The field of stormwater management has been dynamically evolving in recent years, as is evident in the following ways:
Collectively, these motivating factors reinforce the need to apply a systematic approach to stormwater management. The complementary nature of green and grey infrastructure as well as their multi-objective design functions demand that both event-based and continuous hydrologic simulation be applied in the analysis, design, and control of urban drainage systems. For example, the design of green infrastructure is intended to capture and retain a specified volume that corresponds to a common occurrence of rainfall (e.g., an X-percentile rainfall depth). Likewise, water quality treatment or control operations are focused on average annual or seasonal performance measures. However, the design of grey infrastructure is intended to achieve a specified level of protection that corresponds to a rare occurrence of rainfall (e.g., an X-year design storm event).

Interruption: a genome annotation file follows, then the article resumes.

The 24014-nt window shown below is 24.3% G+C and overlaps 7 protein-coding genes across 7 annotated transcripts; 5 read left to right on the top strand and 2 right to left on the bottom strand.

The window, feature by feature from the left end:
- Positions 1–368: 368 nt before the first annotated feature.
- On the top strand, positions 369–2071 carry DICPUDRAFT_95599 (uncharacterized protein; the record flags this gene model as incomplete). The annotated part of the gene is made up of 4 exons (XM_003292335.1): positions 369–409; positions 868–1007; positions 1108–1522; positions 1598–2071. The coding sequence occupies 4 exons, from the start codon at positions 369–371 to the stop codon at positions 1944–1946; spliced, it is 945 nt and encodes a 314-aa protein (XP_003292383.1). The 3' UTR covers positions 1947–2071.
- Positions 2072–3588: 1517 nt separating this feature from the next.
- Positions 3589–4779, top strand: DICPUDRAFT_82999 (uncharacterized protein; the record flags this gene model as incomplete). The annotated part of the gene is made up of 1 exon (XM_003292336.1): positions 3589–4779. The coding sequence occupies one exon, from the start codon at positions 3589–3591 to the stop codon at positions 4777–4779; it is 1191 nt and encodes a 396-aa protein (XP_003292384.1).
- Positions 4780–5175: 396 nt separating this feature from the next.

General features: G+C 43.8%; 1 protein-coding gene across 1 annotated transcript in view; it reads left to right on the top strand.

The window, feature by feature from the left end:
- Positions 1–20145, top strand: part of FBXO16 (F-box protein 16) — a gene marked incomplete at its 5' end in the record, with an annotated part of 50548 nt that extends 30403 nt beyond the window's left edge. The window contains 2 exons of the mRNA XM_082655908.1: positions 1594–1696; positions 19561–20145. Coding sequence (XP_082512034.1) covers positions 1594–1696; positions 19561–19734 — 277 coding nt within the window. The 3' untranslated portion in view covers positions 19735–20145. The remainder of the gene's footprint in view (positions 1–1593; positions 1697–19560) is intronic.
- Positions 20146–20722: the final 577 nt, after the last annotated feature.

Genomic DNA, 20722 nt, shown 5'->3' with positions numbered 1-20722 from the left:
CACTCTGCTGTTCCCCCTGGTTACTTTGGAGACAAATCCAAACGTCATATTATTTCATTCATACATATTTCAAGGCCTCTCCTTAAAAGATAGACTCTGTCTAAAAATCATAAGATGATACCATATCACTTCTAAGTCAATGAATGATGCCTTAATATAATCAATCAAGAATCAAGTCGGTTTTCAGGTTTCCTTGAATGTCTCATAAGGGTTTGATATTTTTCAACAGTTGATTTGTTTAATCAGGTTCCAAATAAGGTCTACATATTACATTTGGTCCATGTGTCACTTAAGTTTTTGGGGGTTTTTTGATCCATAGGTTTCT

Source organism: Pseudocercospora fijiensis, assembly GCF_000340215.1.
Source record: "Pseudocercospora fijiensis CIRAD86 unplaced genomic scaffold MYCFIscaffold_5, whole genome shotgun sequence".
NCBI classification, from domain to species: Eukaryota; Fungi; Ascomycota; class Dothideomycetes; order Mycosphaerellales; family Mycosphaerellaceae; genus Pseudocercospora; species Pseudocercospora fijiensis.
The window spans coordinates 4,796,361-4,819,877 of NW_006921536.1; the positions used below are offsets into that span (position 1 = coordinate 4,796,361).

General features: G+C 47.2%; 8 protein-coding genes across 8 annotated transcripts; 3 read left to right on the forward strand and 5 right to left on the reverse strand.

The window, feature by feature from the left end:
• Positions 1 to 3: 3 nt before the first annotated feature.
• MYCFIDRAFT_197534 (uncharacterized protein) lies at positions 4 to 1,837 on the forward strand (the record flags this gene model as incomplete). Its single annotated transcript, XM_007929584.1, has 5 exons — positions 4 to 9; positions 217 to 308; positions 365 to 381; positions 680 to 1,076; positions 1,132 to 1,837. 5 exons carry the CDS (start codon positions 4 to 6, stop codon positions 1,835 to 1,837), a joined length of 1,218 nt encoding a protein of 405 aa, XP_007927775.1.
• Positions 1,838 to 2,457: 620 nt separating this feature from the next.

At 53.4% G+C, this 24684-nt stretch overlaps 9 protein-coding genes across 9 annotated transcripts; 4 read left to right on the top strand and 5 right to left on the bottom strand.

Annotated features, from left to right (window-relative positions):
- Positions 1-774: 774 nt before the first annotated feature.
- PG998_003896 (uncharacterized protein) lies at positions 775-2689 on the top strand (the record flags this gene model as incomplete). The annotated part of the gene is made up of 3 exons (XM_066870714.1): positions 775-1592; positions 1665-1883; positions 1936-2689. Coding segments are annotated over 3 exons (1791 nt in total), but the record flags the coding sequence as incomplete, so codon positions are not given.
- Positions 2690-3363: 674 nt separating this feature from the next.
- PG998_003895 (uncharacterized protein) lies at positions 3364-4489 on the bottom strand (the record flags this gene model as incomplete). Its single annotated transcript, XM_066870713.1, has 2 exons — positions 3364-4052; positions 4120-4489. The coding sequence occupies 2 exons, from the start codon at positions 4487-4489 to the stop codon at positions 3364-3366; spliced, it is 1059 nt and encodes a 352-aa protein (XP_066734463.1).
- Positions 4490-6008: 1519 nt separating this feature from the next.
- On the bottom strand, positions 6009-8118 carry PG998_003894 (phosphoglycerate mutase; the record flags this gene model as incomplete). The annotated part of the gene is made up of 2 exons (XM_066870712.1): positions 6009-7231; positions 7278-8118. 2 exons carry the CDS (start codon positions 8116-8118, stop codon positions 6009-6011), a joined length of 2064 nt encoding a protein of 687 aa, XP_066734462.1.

This paper presents the case that the proper characterization of rainfall is the first and most critical step in the context of systematic stormwater management. The timing aspects of infrastructure analysis, design, and control (i.e., in terms of rainfall frequency of occurrence) can be addressed through the careful analysis of long-term local rainfall data, in the form of recorded time series or a statistical representation (e.g., IDF curve coefficients). Using real rainfall data, this paper demonstrates that the results of the rainfall analysis are very sensitive to: the type of analysis (i.e., simple statistics, percentiles, histogram analysis, or other types of frequency analyses); the definition of minimum interevent time period; the rainfall recording interval (e.g., minutely, hourly, daily); and the runoff response time of the catchment that the rain falls on.
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